‘Live in London’ album mixes old and new music, elevates stand-up comedy
Flight of the Conchords released album, 'Live in London,' to showcase the evolution of their tunes.Image By: Courtesy Sub Pop Records
Near the end of the 2000s, comedy was changing: live-action TV shows “The Office” and “Parks and Recreation” were replacing laugh-track driven action and loud personalities with awkward silences and bumbling characters. A mostly-hidden gem that may have passed many people up in this era was the HBO show “Flight of the Conchords.” Starring Jemaine Clement and Bret McKenzie as fictionalized versions of themselves, the show sees the duo’s escapades in New York City trying to find an American audience against their New Zealand background. Each episode featured a couple of songs by the group — who released 2 studio albums, an EP, a compilation of their radio show from BBC and a previous live album.
The show was a small hit, gaining 10 Emmy nominations over 22 episodes, but fell out of the spotlight against “The Sopranos” and “The Wire” and before “Game of Thrones” and “WestWorld” began dominating the mainstream. However, Flight of the Conchords’ music output was steady and their live shows gained them a cult following. Now, 10 years after the last episode was broadcasted, the group has released Live in London, combining old and new material from an HBO special that aired this past October. With relevant and quick wit on their new songs and fun performances of their old songs, Live in London is comedic and rewarding, even if it isn’t as complete as the HBO special.
Considering the solid size of work Flight of the Conchords already has under their belt, another album may seem redundant, but they are fully loaded on Live in London. Out of the 23 total tracks, around seven of them are previously unreleased material and another six are anecdotal bantering.
The new songs are a lot of fun and rewarding given that some of them are longer in length. Without the pressure to fit the new songs logically into the show’s narrative, songs like “Stana” — a western-epic about a bad man whose name is an anagram for Satan — are worthy additions to Flight of the Conchords’ catalog. “This is the strangest story you’ll ever hear unless you can’t hear. In which case this will be the weirdest tale you’ve ever lip-read,” Clement muses at the beginning of the track.
Clement and McKenzie play off of each other well and bring different strengths to the table. McKenzie’s vocal range has a wide comedic reach, like on “Summer of 1353,” where Clement’s character on a quest comes across a florist, a tailor, a stable-man and a soon-to-be-royal English lady, all played by McKenzie. Clement’s strength is in sitting back as a reliable presence, using his deeper, monotone voice, such as the confused narrator in “Seagulls” or the father in “Father and Son.”
One of the best parts of Flight of the Conchords’ music is that they are more skilled than you would guess at producing rich instrumentals. Comedic musicians aren’t very common but one group people often know is The Lonely Island, bolstered by Andy Samberg’s Saturday Night Live tenure. While The Lonely Island rely heavily on the comedic value of song ideas like “Like a Boss” and “D*ck in a Box,” but Flight of the Conchords are more lowkey and more awkward.
In place of The Lonely Island’s overblown production and guest cameos, Flight of the Conchords makes music and lyrics side-by-side, and if you weren’t listening very closely to the lyrics, a lot of the instrumentals would blend right into the genres in which they are derived.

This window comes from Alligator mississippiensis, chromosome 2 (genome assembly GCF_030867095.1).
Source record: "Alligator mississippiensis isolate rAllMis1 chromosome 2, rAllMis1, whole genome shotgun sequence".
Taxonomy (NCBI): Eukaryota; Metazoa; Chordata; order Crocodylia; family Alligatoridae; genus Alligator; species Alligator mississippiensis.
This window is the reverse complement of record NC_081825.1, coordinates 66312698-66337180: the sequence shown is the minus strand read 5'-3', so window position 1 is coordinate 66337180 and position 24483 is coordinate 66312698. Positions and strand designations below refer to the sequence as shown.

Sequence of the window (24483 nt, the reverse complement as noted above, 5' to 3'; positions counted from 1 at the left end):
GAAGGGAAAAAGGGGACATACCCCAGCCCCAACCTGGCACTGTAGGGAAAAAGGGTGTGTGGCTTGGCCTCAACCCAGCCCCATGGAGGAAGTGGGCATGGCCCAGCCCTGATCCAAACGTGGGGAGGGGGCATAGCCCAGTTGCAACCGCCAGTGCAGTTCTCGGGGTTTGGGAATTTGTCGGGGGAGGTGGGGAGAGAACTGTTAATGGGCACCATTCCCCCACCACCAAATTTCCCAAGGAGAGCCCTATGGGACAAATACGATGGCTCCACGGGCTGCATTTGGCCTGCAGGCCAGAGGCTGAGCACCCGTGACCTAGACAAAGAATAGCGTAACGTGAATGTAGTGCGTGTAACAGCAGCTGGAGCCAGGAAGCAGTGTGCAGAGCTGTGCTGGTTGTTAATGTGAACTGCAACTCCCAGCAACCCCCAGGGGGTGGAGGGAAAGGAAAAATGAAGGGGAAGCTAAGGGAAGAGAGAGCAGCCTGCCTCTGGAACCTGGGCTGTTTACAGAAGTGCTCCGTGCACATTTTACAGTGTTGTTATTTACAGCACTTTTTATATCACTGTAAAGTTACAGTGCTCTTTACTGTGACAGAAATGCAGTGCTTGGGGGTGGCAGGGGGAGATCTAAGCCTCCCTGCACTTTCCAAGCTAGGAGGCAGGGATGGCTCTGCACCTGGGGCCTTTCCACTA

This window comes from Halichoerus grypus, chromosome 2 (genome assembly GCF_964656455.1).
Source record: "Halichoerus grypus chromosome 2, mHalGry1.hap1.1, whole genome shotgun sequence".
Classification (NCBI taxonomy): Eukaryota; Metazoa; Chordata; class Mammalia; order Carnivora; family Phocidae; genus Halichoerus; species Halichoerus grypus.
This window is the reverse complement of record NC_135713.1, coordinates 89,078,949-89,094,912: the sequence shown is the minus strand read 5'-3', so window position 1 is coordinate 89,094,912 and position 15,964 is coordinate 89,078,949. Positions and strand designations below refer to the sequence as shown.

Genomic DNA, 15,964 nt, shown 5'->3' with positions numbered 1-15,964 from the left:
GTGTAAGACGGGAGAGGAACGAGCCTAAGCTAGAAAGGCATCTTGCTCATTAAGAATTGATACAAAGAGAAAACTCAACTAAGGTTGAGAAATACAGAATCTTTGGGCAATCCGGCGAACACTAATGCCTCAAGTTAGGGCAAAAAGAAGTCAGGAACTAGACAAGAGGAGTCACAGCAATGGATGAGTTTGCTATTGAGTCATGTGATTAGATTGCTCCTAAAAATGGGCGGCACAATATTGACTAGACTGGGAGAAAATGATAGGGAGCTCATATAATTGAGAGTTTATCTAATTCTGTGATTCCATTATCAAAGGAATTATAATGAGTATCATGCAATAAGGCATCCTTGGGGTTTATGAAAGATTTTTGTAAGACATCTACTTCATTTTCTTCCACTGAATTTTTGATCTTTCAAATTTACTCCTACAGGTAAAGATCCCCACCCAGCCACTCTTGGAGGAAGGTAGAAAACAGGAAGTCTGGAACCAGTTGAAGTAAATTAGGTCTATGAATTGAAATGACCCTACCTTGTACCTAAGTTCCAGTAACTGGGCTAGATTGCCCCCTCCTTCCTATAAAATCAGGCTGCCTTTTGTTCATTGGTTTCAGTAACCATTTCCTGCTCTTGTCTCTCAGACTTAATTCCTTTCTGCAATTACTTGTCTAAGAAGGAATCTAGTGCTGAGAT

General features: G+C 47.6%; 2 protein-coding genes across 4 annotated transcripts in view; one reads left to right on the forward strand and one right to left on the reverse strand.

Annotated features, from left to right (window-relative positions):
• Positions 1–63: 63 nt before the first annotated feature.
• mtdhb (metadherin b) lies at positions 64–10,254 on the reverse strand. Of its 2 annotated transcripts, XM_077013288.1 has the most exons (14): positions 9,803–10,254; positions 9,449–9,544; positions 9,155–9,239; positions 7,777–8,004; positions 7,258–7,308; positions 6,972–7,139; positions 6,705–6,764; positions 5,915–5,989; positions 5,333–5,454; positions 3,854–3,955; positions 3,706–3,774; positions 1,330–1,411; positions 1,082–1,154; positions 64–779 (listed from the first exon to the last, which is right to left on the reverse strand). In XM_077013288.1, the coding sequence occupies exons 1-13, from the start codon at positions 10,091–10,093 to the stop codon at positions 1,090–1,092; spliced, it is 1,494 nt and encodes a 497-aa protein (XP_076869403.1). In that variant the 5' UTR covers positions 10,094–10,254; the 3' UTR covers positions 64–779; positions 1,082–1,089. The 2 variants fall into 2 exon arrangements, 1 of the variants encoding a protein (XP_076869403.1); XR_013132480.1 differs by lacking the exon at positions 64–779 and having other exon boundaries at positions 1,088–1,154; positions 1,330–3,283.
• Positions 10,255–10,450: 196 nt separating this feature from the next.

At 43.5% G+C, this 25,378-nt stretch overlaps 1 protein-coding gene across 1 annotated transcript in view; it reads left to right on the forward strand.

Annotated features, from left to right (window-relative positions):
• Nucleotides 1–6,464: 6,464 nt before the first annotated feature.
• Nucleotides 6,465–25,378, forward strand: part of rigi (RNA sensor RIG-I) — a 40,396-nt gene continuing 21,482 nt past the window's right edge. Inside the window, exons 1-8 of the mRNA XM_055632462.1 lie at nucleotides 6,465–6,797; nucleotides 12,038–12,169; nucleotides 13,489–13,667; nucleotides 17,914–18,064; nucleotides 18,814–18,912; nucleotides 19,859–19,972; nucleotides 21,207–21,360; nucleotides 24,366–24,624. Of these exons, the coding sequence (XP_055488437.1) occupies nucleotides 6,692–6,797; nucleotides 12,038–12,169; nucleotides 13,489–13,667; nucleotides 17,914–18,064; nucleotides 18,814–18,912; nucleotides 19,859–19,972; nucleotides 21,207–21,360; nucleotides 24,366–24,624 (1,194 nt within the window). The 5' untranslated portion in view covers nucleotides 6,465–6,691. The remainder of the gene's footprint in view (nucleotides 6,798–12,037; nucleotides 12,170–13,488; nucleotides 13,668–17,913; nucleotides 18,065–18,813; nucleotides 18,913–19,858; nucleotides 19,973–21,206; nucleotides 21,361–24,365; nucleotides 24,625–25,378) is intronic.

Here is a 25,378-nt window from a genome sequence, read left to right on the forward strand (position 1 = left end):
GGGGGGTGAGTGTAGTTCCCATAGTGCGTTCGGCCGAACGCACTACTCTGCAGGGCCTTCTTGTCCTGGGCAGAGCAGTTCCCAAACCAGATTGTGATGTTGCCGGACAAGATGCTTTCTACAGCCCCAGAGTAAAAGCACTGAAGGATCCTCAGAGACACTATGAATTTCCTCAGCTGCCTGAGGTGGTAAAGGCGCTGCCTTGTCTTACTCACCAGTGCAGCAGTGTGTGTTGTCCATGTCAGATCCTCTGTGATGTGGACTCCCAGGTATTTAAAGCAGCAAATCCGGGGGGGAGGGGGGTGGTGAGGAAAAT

“Seagull” is a piano and bass-driven ballad that sounds great, and is one of the best tracks on the record. “Back on the Road” could be straight out of a Bob Dylan album. The guitar melody of “Carol Brown” is irresistible, along with some complementary flourishes from McKenzie’s harmonies and externally-produced counter-melodies.
Meanwhile, on “Summer of 1353,” the duo are joined by Nigel, a bassist that McKenzie and Clement claim is the entire New Zealand Symphony Orchestra. Nigel keeps the time with a recorder while McKenzie and Clement go crazy with ridiculous recorder solos. This instance, along with a few others, shows the greatest flaw of Live in London.
While the musical arrangements are well-written and the vocal performances are hilarious, there’s something missing by not being able to watch them as the complete package as the HBO special does. The recorder solos are funny, but watching them rock out onstage adds another level of fun. Even as they introduce Nigel before the song begins, you don’t get as much hearing the laughter of Nigel’s entrance as you do seeing Nigel dressed to the nines with a cello while the duo is chilling out in casual wear.
Then, on “Foux du Fafa,” watching the confusion as McKenzie’s character realizes Clements’ character doesn’t actually know French gives the song good context since the whole track is, well, in French. On studio albums, the group is more akin to bridging the gap between onstage charisma with the studio setting, but since this album is just a rip from the recorded special, the transition is not as clean.
After all of the quips and punchlines have ended, the end result is a comedic victory lap for Flight of the Conchords, who have retained their wit and relevance. They’re as much fun as ever and have made a worthwhile collection of old hits and new laughs.
Carl "CJ" Zabat is a music columnist for the Daily Cardinal. To read more of his work, click here.Subscribe to The Daily Cardinal Newsletter